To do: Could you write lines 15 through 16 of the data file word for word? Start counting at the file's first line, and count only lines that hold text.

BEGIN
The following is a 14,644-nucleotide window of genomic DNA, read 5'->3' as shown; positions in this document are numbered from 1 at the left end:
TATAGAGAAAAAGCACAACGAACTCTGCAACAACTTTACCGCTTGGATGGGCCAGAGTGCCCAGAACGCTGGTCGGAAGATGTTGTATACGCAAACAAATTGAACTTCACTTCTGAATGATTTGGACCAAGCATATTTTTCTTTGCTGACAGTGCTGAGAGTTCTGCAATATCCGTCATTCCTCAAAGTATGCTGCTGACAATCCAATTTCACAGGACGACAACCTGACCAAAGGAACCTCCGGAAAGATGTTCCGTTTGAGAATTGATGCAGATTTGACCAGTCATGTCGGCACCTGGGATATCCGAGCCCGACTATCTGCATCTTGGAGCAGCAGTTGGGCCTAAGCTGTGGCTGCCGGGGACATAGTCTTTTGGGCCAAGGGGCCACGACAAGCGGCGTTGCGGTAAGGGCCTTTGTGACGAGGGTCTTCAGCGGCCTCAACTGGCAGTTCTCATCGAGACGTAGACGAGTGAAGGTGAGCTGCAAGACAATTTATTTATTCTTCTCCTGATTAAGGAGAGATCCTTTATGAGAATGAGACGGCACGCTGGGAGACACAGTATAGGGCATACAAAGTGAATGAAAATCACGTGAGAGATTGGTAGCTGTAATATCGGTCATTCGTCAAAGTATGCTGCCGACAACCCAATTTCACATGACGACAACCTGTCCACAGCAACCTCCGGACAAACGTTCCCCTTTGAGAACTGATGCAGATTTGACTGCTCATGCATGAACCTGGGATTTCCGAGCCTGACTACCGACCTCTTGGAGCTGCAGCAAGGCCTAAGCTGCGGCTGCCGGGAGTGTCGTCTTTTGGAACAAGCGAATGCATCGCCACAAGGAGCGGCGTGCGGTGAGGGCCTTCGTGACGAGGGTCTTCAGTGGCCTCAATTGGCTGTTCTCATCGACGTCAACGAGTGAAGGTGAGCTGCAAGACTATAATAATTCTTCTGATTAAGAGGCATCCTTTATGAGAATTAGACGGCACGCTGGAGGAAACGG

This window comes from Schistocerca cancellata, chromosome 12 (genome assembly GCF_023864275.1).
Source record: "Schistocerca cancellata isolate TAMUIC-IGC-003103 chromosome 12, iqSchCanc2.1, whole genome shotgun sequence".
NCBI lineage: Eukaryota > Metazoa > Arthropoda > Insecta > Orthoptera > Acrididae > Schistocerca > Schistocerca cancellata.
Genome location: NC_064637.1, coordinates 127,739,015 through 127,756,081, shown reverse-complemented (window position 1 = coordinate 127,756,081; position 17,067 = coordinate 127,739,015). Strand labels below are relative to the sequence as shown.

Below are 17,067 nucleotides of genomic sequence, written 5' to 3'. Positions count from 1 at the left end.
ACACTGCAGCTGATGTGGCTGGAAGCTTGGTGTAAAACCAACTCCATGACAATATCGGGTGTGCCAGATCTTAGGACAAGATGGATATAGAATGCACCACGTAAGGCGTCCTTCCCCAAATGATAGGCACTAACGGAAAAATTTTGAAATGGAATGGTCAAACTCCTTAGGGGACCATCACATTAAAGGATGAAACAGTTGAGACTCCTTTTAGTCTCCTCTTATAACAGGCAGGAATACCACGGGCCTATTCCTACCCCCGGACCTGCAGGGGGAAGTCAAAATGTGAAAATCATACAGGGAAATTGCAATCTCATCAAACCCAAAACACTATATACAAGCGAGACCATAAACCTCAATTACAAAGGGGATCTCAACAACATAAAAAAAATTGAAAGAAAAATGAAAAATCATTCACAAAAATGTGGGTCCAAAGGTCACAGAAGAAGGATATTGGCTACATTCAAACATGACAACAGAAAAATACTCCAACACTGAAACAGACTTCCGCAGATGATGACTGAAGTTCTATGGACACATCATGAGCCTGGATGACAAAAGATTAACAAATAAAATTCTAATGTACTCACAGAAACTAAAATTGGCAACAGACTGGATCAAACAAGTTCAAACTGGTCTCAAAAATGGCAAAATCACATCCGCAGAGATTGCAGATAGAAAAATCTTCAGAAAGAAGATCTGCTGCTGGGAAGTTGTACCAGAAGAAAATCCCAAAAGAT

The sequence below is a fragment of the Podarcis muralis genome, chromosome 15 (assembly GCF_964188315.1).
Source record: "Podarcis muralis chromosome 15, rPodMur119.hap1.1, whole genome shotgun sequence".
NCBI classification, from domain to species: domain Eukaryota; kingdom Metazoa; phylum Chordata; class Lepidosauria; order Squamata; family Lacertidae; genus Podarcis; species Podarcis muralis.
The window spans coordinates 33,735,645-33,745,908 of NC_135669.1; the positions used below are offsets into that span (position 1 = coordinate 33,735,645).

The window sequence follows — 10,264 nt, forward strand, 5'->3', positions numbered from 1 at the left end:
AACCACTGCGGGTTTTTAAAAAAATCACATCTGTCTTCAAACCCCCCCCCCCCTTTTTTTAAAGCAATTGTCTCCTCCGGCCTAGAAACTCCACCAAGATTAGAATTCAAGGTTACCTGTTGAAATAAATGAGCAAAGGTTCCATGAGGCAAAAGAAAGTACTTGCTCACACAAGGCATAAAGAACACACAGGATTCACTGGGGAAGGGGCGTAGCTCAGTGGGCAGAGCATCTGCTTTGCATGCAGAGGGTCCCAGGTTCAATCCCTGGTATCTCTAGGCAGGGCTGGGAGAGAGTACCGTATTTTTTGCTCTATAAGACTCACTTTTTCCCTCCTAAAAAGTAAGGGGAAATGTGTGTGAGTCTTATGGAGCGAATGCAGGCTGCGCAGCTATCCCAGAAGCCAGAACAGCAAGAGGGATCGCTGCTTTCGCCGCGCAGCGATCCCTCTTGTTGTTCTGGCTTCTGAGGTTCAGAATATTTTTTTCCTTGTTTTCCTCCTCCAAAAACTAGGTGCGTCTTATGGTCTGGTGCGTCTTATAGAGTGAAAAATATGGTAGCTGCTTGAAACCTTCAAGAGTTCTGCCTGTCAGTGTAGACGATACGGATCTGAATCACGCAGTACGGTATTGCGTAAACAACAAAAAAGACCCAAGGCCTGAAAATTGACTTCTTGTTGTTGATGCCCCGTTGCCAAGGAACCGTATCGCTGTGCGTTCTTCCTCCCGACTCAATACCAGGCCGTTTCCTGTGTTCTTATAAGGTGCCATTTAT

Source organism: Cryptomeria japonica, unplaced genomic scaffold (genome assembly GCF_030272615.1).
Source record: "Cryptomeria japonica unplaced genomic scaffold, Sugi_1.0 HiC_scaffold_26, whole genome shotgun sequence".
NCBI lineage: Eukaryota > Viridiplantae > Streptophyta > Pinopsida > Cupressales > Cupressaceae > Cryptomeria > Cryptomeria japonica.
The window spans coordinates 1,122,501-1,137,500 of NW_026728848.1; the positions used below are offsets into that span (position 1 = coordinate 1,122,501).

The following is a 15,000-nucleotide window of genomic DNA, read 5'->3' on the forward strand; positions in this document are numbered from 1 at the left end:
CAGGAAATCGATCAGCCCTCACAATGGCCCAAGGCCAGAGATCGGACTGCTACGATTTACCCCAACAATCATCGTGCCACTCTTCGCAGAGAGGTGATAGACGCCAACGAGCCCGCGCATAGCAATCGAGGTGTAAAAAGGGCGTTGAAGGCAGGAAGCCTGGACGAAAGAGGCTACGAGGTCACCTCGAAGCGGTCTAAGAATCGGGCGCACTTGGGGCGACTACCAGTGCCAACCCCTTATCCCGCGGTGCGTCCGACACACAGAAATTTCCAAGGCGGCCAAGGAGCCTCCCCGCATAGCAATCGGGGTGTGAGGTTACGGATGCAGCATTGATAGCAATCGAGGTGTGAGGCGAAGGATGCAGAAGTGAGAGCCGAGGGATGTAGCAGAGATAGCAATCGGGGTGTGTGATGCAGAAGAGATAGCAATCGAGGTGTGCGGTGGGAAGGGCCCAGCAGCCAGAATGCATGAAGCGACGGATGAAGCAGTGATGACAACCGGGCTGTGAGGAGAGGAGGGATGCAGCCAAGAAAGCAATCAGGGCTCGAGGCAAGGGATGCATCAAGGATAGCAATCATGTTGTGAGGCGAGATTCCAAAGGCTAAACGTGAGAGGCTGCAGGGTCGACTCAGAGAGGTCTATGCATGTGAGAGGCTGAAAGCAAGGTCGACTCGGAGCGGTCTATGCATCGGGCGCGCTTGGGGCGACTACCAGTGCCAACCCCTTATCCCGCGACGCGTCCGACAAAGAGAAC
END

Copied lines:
Source organism: Cryptomeria japonica, unplaced genomic scaffold (genome assembly GCF_030272615.1).
Source record: "Cryptomeria japonica unplaced genomic scaffold, Sugi_1.0 HiC_scaffold_26, whole genome shotgun sequence".